There is an entire generation of young people who, like Zaragoza, grew up in Pilsen and can no longer afford to stay. Zaragoza doesn’t know what Pilsen’s going to look like in five to ten years, but she’s confident the neighborhood that shaped her will always find a way to survive.

“I mean, just look at 18th Street—even though it’s changed so much, people are still doing their best to maintain the culture, regardless of who’s coming in,” she said. 

Carlos Ballesteros is a staff reporter at the Chicago Sun-Times via Report for America. Carlos grew up in the city and is a proud Chicago Public Schools graduate. He covers immigration, housing, city government, and breaking news.

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Best Dance Class

El Zumbero de Chicago

Jason Schumer

Tuesday through Friday from 7–8pm, Ismael Alvarez Landa hosts a dance class in the public plaza in front of the old St. Vitus church off 18th and Paulina where dozens of women dance to cumbia, merengue, reggaeton, salsa, techno, and everything in between.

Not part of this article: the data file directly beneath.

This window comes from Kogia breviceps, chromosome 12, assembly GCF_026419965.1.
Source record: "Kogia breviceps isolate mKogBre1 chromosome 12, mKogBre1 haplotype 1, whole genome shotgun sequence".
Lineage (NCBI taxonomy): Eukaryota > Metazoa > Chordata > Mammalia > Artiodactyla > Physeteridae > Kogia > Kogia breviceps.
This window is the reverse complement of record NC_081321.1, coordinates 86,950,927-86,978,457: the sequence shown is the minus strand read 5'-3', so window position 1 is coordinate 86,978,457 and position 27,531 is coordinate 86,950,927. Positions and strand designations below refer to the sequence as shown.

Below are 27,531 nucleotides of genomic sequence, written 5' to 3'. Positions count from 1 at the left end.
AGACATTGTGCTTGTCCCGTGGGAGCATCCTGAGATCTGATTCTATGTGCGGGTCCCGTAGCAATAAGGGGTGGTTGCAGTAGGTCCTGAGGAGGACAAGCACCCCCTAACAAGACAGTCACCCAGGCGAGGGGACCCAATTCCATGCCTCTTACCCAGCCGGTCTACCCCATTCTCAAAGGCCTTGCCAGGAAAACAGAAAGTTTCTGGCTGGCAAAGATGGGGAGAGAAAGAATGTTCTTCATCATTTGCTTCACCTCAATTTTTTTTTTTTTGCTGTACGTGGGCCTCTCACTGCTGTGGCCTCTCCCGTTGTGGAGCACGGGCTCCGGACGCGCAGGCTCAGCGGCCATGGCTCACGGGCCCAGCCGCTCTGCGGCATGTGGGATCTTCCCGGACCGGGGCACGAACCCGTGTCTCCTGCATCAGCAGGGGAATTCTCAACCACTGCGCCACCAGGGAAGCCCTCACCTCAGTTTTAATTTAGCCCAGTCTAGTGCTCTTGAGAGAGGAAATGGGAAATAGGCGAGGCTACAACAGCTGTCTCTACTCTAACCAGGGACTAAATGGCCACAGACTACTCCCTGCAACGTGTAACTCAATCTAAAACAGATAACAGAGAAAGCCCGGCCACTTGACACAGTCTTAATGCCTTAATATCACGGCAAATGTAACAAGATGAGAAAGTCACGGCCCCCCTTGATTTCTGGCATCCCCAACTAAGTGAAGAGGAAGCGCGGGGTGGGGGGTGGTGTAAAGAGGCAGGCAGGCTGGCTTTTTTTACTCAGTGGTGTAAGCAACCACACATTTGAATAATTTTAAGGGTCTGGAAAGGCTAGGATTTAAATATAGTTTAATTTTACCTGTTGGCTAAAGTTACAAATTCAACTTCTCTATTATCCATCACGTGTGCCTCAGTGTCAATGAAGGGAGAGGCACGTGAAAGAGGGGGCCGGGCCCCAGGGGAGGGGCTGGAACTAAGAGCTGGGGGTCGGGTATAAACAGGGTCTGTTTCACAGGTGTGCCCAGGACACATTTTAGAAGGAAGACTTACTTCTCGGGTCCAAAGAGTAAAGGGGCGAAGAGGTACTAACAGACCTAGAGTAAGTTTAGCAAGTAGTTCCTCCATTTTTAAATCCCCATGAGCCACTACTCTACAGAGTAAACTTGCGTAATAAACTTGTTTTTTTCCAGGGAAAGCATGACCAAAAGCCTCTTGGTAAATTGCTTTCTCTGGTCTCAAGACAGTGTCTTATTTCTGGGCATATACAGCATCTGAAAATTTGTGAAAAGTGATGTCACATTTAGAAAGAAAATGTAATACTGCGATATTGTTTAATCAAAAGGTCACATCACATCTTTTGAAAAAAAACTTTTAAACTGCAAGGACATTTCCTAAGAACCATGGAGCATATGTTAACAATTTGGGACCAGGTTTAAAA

Landa started giving classes at the plaza—also known as “El Zocalo”—in 2015. Landa migrated to Pilsen in 2013 from the Mexican state of Veracruz, where he started hosting his first dance classes nearly twenty years ago. He lives in a basement apartment with his mom in a building owned by his aunt, who is also the owner of Pollo Express on 18th and Ada Street.

Landa makes a living off dancing. Zumba studios from around the city and across the country hire him to give classes to their customers. “My calendar’s full year-round,” he said. But Landa’s class at El Zocalo is donation-based and makes around twenty-five to forty dollars per class.

“Many of my students don’t donate, and usually I get one to three dollars from them,” he said in Spanish.

The class has become part of the tapestry of 18th Street. You can hear the music from blocks away and nearby residents often hang out around the plaza while the class is in full gear. Still, Landa said he’s looking for a permanent space in the neighborhood to host his classes through all four seasons. Until then, “we’re happy at El Zocalo,” Landa said, “and we’ll be there until we find something. We’ve danced in the rain and snow before.” (Carlos Ballesteros)